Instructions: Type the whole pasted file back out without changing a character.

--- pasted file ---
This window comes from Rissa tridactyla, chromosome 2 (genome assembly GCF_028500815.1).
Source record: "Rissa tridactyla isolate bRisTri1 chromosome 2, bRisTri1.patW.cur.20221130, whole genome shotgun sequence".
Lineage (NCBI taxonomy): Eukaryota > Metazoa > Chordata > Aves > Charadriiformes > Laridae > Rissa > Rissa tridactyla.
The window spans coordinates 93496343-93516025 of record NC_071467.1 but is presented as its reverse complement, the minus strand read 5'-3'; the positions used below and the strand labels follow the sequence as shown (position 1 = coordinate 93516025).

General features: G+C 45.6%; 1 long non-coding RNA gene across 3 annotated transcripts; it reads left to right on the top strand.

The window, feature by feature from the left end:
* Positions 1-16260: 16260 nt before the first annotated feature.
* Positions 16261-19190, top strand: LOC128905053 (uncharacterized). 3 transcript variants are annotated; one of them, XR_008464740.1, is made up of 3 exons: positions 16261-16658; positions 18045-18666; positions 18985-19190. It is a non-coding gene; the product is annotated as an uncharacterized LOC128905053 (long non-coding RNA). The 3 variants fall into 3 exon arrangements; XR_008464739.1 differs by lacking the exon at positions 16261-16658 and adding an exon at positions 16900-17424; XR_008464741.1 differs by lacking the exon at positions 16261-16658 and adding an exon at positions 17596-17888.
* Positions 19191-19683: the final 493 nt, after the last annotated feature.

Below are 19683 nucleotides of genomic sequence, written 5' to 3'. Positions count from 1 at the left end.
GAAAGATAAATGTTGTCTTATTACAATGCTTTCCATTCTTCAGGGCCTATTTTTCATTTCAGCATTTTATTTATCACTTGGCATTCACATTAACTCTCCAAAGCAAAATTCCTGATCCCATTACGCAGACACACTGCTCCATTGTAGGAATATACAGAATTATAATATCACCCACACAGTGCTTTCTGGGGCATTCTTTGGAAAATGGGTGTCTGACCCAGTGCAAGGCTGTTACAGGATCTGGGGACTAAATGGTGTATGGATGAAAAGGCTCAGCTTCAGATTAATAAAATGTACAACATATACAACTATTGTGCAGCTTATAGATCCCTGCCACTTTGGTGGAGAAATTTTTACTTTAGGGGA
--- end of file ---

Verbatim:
This window comes from Rissa tridactyla, chromosome 2 (genome assembly GCF_028500815.1).
Source record: "Rissa tridactyla isolate bRisTri1 chromosome 2, bRisTri1.patW.cur.20221130, whole genome shotgun sequence".
Lineage (NCBI taxonomy): Eukaryota > Metazoa > Chordata > Aves > Charadriiformes > Laridae > Rissa > Rissa tridactyla.
The window spans coordinates 93496343-93516025 of record NC_071467.1 but is presented as its reverse complement, the minus strand read 5'-3'; the positions used below and the strand labels follow the sequence as shown (position 1 = coordinate 93516025).

General features: G+C 45.6%; 1 long non-coding RNA gene across 3 annotated transcripts; it reads left to right on the top strand.

The window, feature by feature from the left end:
* Positions 1-16260: 16260 nt before the first annotated feature.
* Positions 16261-19190, top strand: LOC128905053 (uncharacterized). 3 transcript variants are annotated; one of them, XR_008464740.1, is made up of 3 exons: positions 16261-16658; positions 18045-18666; positions 18985-19190. It is a non-coding gene; the product is annotated as an uncharacterized LOC128905053 (long non-coding RNA). The 3 variants fall into 3 exon arrangements; XR_008464739.1 differs by lacking the exon at positions 16261-16658 and adding an exon at positions 16900-17424; XR_008464741.1 differs by lacking the exon at positions 16261-16658 and adding an exon at positions 17596-17888.
* Positions 19191-19683: the final 493 nt, after the last annotated feature.

Below are 19683 nucleotides of genomic sequence, written 5' to 3'. Positions count from 1 at the left end.
GAAAGATAAATGTTGTCTTATTACAATGCTTTCCATTCTTCAGGGCCTATTTTTCATTTCAGCATTTTATTTATCACTTGGCATTCACATTAACTCTCCAAAGCAAAATTCCTGATCCCATTACGCAGACACACTGCTCCATTGTAGGAATATACAGAATTATAATATCACCCACACAGTGCTTTCTGGGGCATTCTTTGGAAAATGGGTGTCTGACCCAGTGCAAGGCTGTTACAGGATCTGGGGACTAAATGGTGTATGGATGAAAAGGCTCAGCTTCAGATTAATAAAATGTACAACATATACAACTATTGTGCAGCTTATAGATCCCTGCCACTTTGGTGGAGAAATTTTTACTTTAGGGGA